Don't tell state GOP delegates race is over
Far from it.
And if what happened at Snohomish High School on Saturday is any indication, next month's state Republican Party confab in Tacoma may be a real humdinger.
Roughly 2,000 people showed up for the Snohomish County Republican Party convention to figure out which men and women should move on as delegates for Mitt Romney, Rick Santorum, Newt Gingrich or Ron Paul at the statewide event.
Gathering by legislative districts, supporters of each candidate displayed unbridled enthusiasm and an unending patience as the process of electing 161 delegates carried on all day and well into the night. Voting in two districts didn't end until nearly 11:30 p.m.
"It was very energetic, very positive," said party chairman Bill Cooper. "No disruptions. No disturbances."
Not for everyone. Some of the day's politics did stir frustration and anger.
"I will be outside today shoveling chicken manure, a welcome relief from what I experienced yesterday," Sandra McCaig-Allen concluded in an email sent to The Herald on Sunday.
The 70-year-old Arlington woman said she had never attended any type of convention before and might not again. A Paul supporter, she came as a volunteer and left so enraged by "sleazy lies" made against her candidate by backers of other GOP hopefuls that she said won't vote this fall unless Paul is the nominee.
She said she was particularly incensed about the fliers on every chair misrepresenting Paul's views on the issues and urging people to vote against his supporters for delegates.
What she encountered resulted from the continuing fierce competition for delegates.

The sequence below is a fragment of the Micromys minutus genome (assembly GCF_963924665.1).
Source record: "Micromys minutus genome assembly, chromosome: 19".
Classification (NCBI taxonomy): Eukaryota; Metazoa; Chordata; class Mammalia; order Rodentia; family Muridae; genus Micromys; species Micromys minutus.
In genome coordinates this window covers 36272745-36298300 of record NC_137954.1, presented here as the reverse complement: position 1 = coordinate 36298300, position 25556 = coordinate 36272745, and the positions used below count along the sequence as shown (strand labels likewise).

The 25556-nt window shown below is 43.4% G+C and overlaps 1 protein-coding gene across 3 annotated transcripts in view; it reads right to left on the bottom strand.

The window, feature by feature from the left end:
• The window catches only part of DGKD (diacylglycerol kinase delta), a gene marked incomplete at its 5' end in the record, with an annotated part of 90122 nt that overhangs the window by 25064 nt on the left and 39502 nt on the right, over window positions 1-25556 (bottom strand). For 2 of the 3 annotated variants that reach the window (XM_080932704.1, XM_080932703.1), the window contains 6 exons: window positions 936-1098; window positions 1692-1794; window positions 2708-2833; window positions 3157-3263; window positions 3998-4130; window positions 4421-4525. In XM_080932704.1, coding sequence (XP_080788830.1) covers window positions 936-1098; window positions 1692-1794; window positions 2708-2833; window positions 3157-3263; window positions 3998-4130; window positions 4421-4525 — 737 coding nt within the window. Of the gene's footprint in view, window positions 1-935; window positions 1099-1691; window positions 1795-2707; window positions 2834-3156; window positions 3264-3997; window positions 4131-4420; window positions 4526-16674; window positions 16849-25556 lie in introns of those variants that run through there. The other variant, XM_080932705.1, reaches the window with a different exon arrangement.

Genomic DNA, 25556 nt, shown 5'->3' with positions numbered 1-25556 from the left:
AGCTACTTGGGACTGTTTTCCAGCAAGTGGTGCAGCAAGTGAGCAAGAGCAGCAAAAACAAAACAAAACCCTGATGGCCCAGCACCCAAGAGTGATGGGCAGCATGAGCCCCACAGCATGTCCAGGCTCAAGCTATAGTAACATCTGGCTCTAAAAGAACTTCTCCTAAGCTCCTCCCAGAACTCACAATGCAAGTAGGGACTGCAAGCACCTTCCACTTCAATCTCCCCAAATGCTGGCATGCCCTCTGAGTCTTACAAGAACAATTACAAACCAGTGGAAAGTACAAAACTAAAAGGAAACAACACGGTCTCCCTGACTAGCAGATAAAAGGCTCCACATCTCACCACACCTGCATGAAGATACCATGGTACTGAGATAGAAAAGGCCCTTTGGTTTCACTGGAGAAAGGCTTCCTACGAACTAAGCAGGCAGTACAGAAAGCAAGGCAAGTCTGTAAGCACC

While Romney won the straw poll at Republican caucuses last month, Washington 43 delegates won't be bound to any candidate until the state convention.
Paul's campaign knows this means it can win the state if his backers are organized and focused. And if he wins Washington and a couple other caucus states he could wind up with enough power to force a brokered Republican National Convention.
That's not something the other candidates want to see. So a few weeks ago the Romney, Santorum and Gingrich campaigns in Washington forged a Unity Slate with the goal of locking out Paul by getting only their supporters elected as delegates at county conventions.
But then Santorum changed course and decided to put his energy into denying Romney delegates by any means necessary. On a conference call last week with top supporters in Washington, he urged them to team with Paul's troops to elect a different slate at county gatherings including the one at Snohomish High.
On Saturday, a couple of paid professional operatives were at the high school to cajole and verbally strong-arm backers of the former Pennsylvania senator to follow this new strategy.
Some did, many didn't because of distaste for the tactic of their candidate or dislike of the ideas of the one they were suddenly supposed to help. For a few, the idea of going back on their word to friends and neighbors involved in the Romney and Gingrich campaigns didn't sit well.
A similar drama may play out at the state convention if all four men are still in the race next month.
Kirby Wilbur, the state Republican Party chairman, said he's working to minimize the animus without impeding each candidate's pursuit of delegates. He expects heavy lobbying, procedural fights and wall-to-wall politicking.
"We'll be practicing for a brokered convention," he said. "We'll be looking for a chairman to run the convention with the patience, strength and courage to make sure we don't kill each other."
Political reporter Jerry Cornfield's blog, The Petri Dish, is at www.heraldnet.com. Contact him at 360-352-8623 or email@example.com.
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